(redirected from Categorical Exclusion)
CATEXCategorical Exclusion
CATEXCatastrophic Exercise (various organizations)
CATEXCrisis Action Team Exercise (US Army)
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reject government calls to make a new categorical exclusion for certain
194) As with mentally retarded juvenile offenders, insane juvenile offenders seem less likely to warrant a categorical exclusion for juvenile LWOP.
Courts typically defer to the agency's decision in implementing a categorical exclusion pursuant to its own regulations.
For the types of clients we serve and the projects that we help them build, including highways, airports, hydroelectric projects, defense installations, water and wastewater, site development, schools and other public facilities, this analysis usually takes the form of an EA or a documented categorical exclusion.
Responding to these cases, the Forest Service issued a categorical exclusion that exempts forest plans, plan amendments, and plan revisions from NEPA.
Second, GAO found numerous examples--in 85 percent of the field offices sampled--where officials did not correctly follow guidance, most often by failing to adequately justify the use of a categorical exclusion.
In creating this regulation, the BOP systematically excluded categories of inmates from early release eligibility, while asserting that this categorical exclusion was within its discretion to prescribe additional early release criteria.
Ward also notes a distinct, though closely related, tension between Aristotle's ascription of the capacity for virtue to all humans in EN II and his categorical exclusion of some groups from having the capacity for virtue in the Politics.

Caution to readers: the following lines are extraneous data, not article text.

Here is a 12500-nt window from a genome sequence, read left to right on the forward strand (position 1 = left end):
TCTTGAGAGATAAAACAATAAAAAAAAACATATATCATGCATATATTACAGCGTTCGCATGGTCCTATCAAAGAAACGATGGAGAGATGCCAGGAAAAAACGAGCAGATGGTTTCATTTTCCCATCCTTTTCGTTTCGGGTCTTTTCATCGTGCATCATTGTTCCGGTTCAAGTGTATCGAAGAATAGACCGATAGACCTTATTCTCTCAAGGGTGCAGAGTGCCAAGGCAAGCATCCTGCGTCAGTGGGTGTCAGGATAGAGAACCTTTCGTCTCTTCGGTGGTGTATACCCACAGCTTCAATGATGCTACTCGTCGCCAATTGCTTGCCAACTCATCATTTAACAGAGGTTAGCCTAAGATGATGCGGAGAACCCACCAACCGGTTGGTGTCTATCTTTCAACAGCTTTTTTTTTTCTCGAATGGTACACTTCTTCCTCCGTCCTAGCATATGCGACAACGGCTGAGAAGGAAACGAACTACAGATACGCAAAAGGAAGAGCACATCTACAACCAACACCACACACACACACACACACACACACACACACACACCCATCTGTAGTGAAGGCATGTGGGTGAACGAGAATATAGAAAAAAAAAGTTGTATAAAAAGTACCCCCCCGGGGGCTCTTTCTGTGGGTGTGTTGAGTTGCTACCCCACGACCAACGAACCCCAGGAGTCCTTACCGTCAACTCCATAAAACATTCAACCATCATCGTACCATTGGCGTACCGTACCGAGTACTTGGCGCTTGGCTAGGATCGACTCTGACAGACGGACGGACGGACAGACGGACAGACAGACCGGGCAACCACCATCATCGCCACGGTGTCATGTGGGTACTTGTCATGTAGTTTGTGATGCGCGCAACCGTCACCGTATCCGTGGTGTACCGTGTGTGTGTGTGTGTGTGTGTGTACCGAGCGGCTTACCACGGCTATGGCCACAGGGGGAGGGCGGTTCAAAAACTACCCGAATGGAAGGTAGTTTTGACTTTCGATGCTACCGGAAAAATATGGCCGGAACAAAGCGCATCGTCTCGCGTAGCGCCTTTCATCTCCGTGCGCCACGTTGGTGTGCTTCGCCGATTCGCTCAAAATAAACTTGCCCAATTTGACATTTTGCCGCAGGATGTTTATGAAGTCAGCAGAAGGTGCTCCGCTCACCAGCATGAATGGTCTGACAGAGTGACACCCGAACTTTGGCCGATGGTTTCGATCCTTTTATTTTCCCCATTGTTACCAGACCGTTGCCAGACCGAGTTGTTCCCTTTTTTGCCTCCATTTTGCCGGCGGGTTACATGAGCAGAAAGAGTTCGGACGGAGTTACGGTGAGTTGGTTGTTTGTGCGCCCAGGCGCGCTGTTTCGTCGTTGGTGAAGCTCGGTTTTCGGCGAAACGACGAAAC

Protection of vulnerable populations, researchers, research sponsors, and even research ethics committees is important, which lends some appeal to a categorical exclusion of these patients from research, no less so in that it provides an apparently safe and easy recourse to ensure this protection.
The ruling written by Justice Rosalie Abella stated, "a review of the more recent legislative history indicates a legislative intention to shift from an approach based on categorical exclusion, such as intellectual disability, to one calling for individualized assessments.
The statement can take the form of a categorical exclusion, an environmental assessment, or an environmental impact statement (EIS), which NEPA defines as detailing "the environmental impact of the proposed action, any adverse environmental effects which cannot be avoided should the proposal be implemented, [and] alternatives to the proposed action.